WASHINGTON — The road from Maryland’s statehouse to the nation’s capital is a relatively short 30 miles, but for all the difference between Annapolis and Washington, the two cities could be 30 light-years away. Maryland is routinely deemed one of the nation’s better-governed states, its social safety net earning praise for protecting citizens during the coronavirus pandemic.
Meanwhile, Washington has passed from partisan division to an even more advanced stage of political combat, in which progressives are fighting Democrats, conservatives are fighting Republicans and President Trump sends everyone into disarray.
On Monday, Larry Hogan, the Republican governor of Maryland, arrived in Washington with a simple message: There is another way. Arguing in a speech before the Ronald Reagan Institute that this is a nation of “civility and pragmatism,” he observed that “most of us are sick and tired of all the drama.”
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Some expect that message will be the bedrock of Hogan’s bid for the White House. That he was speaking at an institute named for another beloved Republican governor, one who offered hope to a nation worn down by scandal and dysfunction, was not lost on anyone. That follows Hogan having voted for Reagan in the just-concluded presidential election, thus deftly rejecting Trump but not the Republican Party.
The question is whether Hogan’s old-fashioned, low-heat conservatism can appeal to a party that remains in the thrall of Donald Trump and his brand of inflammatory populist politics.
The 64-year-old second-termer plainly thinks so. “The vast majority of Americans are moderate,” said Hogan, who has the gruff but pleasant demeanor of a particularly capable electrical contractor. Before coming to politics he was, like the current occupant of the White House, a private developer. Politics, though, is a family trade: Hogan’s father, the late Rep. Larry Hogan Sr., was the only Republican to fully endorse the impeachment of President Richard Nixon in 1974.
The elder Hogan’s courage probably cost him the very governorship his son occupies today; Gov. Hogan is clearly informed by his father’s legacy in his own steadfast opposition to Trump. His second term in Annapolis ends in January 2023, just in time to begin fundraising for a potential presidential run.
He declined such a run this time around, despite the urging of some Republicans. But challenging a “sitting incumbent president” would have been folly, he told Yahoo News after his speech, whereas “competing with 15, 20 other guys” could prove a much easier lift, especially if some of those guys — and this part went unsaid — have engaged in Trumpian partisan combat for the past four years, with intentions to keep doing the same throughout the Biden presidency.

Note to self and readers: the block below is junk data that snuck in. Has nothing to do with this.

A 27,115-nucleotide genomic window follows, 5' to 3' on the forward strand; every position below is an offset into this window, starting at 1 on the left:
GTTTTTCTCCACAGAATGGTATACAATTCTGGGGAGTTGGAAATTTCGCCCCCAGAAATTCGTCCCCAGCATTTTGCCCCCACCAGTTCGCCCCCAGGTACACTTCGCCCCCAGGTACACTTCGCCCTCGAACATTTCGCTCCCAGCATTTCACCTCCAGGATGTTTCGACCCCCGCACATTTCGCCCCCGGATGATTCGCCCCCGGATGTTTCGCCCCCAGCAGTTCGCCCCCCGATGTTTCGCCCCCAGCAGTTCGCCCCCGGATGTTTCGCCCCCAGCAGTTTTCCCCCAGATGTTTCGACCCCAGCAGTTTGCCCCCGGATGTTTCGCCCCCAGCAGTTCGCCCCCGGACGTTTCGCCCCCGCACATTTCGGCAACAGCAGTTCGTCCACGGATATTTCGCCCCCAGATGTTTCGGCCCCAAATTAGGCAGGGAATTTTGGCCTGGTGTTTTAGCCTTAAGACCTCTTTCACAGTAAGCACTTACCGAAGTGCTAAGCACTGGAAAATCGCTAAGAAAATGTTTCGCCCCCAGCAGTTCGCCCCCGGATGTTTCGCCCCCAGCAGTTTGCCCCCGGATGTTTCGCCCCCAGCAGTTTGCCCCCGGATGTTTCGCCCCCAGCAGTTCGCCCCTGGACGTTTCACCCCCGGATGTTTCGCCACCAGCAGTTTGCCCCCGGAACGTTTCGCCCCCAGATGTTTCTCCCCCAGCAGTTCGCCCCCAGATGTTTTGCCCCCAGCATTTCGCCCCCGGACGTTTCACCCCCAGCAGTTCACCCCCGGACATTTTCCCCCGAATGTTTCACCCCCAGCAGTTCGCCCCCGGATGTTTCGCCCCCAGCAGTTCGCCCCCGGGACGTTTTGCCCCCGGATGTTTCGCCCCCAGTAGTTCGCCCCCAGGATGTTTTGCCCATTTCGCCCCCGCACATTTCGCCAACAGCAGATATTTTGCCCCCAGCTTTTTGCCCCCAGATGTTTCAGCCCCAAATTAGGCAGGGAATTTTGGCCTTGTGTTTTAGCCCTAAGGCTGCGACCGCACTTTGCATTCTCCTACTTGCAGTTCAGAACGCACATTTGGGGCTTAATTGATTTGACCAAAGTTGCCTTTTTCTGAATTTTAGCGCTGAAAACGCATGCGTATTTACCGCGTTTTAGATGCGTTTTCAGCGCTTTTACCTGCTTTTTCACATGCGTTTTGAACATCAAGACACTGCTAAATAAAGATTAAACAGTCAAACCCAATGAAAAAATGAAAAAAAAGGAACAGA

Some are skeptical, given the attention Trump will likely command for the next four years. “He will probably try, but I don’t think there is any market for Reagan’s philosophy or style of governance in today’s Republican Party,” said Bruce Bartlett, who served as a top Reagan adviser. “Reagan himself would be too far left to be a Republican these days.”
Liz Mair, an anti-Trump Republican strategist, said Hogan’s chances in 2024 would be “very slim” because of his support for legal abortion. That position, Mair told Yahoo News, is “a nonstarter with too many base Republicans. The party has not nominated someone for decades who self-describes as pro-choice, and pro-life conversions are very difficult to execute without a candidate really making themselves look inauthentic and like a pandering flip-flopper lacking in principles.”
Should he choose to run, Hogan would likely reject overtures to the GOP base, instead focusing on moderate suburban Republicans and, where possible, independents uninterested in culture-war issues. He is one of the few national Republicans who can credibly claim the middle ground without coming across like an ideological carpetbagger. Earlier this year, Hogan had an astonishing 82 percent approval rating for his pandemic response — from the state’s Democrats, the same ones who have consistently voted blue in presidential and senatorial elections.